« In other words; all humans know god exists, since all humans understand what God is by the definition we established earlier. »

is flawed insofar as
1. not all humans believe in a god (atheists exist) ;
2. not all theistic humans believe in only one god (polytheists exist) ;
3. not all theistic humans have this definition of god (e.g. Buddhists don't believe in an original act of creation)


i hope that this helped illustrate a few holes in the argumentation - you implied at the end that you hoped that someone could make some form of counter argument, so i hope i provided at least something satisfactory ^^ 
i think a good source to counter this counter-argument would be proving that god exists concretely and not just in abstraction - this could start by looking to concrete phenomena and not just limiting yourself to definitional logic.


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Reply by Gilbert Galvin

posted
updated

I like your response, It is very interesting, I agree with it to an extent, It has a lot of things to unwrap a lot of details, might respond to it someday in detail in the future.

Thanks a lot.

My current ideas are:

The reification problem comes from a very different perspective, that I see unreliable (for real life its more or less an idea just to argument), since the idea of my argument is basically "if we know its because its there". yet I think it has some truth in it, which is why I'm now will dedicate my spare time to study some logic. just to catch a more precise understanding of it and how it works.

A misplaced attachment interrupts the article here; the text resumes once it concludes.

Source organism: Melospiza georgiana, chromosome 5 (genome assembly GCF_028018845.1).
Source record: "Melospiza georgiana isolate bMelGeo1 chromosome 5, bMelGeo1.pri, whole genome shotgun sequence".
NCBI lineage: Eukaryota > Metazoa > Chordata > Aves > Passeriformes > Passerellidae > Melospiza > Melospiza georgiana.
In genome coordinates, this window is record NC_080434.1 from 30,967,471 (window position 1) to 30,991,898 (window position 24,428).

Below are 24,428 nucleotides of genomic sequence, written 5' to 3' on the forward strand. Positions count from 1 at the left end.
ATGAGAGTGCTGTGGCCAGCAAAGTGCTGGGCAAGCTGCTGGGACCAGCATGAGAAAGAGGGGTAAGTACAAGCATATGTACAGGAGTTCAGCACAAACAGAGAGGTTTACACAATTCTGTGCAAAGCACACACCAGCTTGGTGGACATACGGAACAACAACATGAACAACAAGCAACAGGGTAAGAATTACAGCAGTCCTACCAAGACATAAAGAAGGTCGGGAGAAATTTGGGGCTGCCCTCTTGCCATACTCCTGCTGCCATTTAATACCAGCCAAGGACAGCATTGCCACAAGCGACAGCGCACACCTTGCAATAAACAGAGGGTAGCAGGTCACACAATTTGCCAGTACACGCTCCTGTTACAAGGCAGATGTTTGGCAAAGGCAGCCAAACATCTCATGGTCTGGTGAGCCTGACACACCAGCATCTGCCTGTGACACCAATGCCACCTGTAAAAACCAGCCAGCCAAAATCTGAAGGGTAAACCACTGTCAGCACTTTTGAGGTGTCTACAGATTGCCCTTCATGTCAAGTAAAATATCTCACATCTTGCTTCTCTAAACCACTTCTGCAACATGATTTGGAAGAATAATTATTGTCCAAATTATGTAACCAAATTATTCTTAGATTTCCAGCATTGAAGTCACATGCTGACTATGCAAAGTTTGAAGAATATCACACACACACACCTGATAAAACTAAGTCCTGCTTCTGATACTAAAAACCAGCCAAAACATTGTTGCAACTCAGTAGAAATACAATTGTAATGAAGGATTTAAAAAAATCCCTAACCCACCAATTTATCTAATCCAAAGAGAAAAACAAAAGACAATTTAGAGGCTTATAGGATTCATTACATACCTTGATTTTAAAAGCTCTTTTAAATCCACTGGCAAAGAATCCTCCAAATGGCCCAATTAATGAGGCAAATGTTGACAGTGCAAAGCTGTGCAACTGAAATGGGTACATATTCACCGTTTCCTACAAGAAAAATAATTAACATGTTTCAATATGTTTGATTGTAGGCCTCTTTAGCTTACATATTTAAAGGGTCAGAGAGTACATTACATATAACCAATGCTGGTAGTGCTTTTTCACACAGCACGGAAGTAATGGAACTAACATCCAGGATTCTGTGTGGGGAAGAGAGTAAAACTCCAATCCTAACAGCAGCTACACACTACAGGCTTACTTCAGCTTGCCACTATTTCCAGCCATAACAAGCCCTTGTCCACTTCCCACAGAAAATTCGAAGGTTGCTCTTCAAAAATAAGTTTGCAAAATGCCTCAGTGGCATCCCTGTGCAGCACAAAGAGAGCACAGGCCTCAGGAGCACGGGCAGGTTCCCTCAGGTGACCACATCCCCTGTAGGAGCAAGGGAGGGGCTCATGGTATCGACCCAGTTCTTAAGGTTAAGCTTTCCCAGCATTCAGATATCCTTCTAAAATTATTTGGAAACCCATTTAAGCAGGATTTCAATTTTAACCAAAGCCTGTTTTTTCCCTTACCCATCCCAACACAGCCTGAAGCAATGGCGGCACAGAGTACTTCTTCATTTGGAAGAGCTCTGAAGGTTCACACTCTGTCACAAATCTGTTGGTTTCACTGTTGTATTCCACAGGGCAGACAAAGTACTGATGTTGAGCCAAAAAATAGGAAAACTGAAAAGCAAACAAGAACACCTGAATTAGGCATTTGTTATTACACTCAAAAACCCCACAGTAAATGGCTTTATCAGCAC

The notions of 'first,' and 'exist' are a very good catch, I've always wondered if this is valid; Is there a start to everything?

This is the catch that will make a redefinition of the concept of god. Where did god has started in the human experience? And how? What is a God? What if we encounter the idea that god is undefinable? In other words, unimaginable?

Thanks for your response, it's a very good one.